Once I started doing the research and I went back to look at the interview from a different perspective, I was impressed with how gentle she was with him at the beginning. I mean, obviously, she eventually leans in quite heavily, but she starts very gentle. She’s fierce, particularly with politicians and holding authority to account, but there was strategy, whether that was her own strategy or Sam McAlister’s—this is Sam’s version of events. There was a rehearsal over a three-day period, how the questions we’re going to be asked, and the tone to take and the degree to which his level of privilege would influence his answers or how he perceived her or how he perceived the questions. One of the things that they discussed was about the degree to which he is so used to being right and being listened to and not interrupted that you could use that knowledge of how he will likely respond based on that to track your path toward getting him to actually answer the questions. Because at any moment he could have walked away, right at any moment if she pushed too hard or seemed disrespectful. At any point he could have said, “Forget this, I’m not doing you this favor anymore.”

Gillian Anderson in Scoop
Gillian Anderson (L) and Rufus Sewell (R) in Netflix’s ‘Scoop.’


What struck me were the women at the center of this story, Maitlis and McAlister in particular. Two women holding accountable the men in positions of power. Did that have an impact on you?

It definitely feels to me like it stands out more in the film than I had necessarily noticed it on the page. That is interesting, and I’m glad that that stands out. But by the same token, one thing I really love about the script is the degree to which you have all of these women and they are all incredibly powerful forces in their own rights, but also completely unique and different characters, their personalities are incredibly different and well-drawn. Some of that is obviously really good casting, but also in the dialogue, you feel like everybody has a unique perspective.

You have a pattern of playing unique women who are badass in their own particular way. Whether it be Dana Scully on The X-Files or Margaret Thatcher or Stella Gibson in The Fall or Jean Milburn in Sex Education and now Emily Maitlis. How do you choose your roles, and is being badass intentional?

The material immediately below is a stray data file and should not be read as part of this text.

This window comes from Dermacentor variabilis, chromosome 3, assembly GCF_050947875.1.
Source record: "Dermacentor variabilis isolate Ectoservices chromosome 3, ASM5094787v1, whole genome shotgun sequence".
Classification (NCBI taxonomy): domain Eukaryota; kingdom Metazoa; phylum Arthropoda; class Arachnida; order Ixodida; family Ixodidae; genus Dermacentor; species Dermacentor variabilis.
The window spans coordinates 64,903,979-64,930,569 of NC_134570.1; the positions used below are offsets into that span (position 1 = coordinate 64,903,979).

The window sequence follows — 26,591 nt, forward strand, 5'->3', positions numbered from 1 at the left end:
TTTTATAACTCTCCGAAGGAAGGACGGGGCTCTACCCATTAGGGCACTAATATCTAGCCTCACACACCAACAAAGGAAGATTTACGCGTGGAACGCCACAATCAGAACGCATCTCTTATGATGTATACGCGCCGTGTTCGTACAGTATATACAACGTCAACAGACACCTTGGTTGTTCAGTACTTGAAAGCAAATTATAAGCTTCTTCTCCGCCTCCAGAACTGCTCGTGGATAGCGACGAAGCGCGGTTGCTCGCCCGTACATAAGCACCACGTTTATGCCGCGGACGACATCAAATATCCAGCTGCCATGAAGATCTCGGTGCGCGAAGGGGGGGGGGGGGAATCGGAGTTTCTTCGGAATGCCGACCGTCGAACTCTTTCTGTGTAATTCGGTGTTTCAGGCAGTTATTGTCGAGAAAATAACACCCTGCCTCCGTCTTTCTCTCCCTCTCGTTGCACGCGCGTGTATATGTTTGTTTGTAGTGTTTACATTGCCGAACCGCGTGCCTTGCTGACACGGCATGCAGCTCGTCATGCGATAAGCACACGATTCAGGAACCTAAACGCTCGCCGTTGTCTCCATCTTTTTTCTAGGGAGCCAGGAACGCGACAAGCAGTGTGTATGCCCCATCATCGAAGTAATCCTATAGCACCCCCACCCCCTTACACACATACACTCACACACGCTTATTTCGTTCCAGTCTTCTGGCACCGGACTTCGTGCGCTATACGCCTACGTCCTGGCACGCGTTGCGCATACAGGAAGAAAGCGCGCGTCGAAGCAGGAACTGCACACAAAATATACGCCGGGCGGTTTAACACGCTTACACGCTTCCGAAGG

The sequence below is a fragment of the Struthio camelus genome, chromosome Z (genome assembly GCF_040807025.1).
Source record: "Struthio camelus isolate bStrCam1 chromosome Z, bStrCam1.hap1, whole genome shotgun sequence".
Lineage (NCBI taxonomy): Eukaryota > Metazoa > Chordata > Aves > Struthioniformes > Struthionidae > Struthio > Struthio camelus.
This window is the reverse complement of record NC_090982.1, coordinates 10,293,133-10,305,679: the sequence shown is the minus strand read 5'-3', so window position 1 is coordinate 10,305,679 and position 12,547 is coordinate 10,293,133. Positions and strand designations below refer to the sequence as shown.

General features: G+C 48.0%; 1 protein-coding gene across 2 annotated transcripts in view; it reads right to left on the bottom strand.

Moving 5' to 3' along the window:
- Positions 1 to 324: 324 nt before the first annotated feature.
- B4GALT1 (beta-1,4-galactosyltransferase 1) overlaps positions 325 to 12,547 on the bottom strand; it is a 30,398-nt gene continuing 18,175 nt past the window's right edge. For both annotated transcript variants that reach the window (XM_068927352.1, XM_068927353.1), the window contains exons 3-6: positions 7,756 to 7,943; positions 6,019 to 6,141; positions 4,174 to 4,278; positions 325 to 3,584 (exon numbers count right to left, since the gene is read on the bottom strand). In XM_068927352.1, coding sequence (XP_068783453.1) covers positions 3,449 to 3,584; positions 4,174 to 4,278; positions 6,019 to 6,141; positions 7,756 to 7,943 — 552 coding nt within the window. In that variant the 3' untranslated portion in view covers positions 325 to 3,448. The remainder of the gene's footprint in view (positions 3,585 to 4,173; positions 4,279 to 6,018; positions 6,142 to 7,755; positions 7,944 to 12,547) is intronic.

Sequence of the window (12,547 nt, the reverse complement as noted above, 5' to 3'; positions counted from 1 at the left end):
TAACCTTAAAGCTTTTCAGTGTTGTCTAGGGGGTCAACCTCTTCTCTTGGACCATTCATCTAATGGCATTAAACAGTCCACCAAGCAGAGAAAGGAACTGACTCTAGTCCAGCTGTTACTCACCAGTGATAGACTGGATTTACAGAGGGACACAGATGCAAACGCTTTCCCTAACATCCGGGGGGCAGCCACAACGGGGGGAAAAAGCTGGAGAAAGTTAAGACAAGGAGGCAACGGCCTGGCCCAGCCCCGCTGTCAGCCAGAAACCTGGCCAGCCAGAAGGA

People generally come to me with stuff that they would imagine I might be interested in playing and I think, not that I’m necessarily typecast in a way, because I don’t feel like I am, but now what people are coming to me with are presidents of the United States and stuff. [laughs] I’ve been incredibly lucky in terms of what has come my way. And a lot of it is, no doubt, it’s the same person over the years making the decisions, so therefore the common denominator is me saying “yes” or “no” to things. And it’s clear that I’m more likely to say yes to something if it feels like it’s more three dimensional or complex or whatever, but certainly, you could put badass on there as well; that’s probably something that I lean more toward than another adjective.

I mean, whenever I’m watching your stuff, I’m just like, “She’s badass.”

It’s very interesting for people to read the scripts before to see whether they actually contain any badass or whether I’ve just forced them into that.

Gillian Anderson
David Duchovny and Gillian Anderson star in year 6 of “The X-Files.” (1999)


I’ve been a fan for a long time, and I feel like as a fan, we all have that one series of yours we’re dying for more of. For me, it’s The Fall. For others it’s X-Files, among others. How does that feel, that us fans frankly can’t get enough of you?

I guess that to a certain extent that proves how lucky I’ve been, to be able to be a part of some of these iconic shows like The X-Files. I certainly feel like we answered that call from the fanbase ad nauseam. By the end we kept coming back and coming back, and I feel like we definitely showed up for that.

With The Fall, it’s something that I think we all were interested in, potentially having at least one more season. Or a character like Stella feels like a character that you could drop into at any stage, and I don’t necessarily feel that it’s completely done. We did try for a fourth [season] at one point, we were toying with various things. Allan Cubitt, the writer and showrunner, was playing around [with it] for a while and I’m not sure what the at the end of the day [happened], but I particularly get it with her and feel the same way. Even though it’s stalled at the minute, that doesn’t mean it can’t happen in the future. That is an example of a script and a project that was really unique in a way, just the quality of the writing. I think those characters, in my experience, only come around once a decade.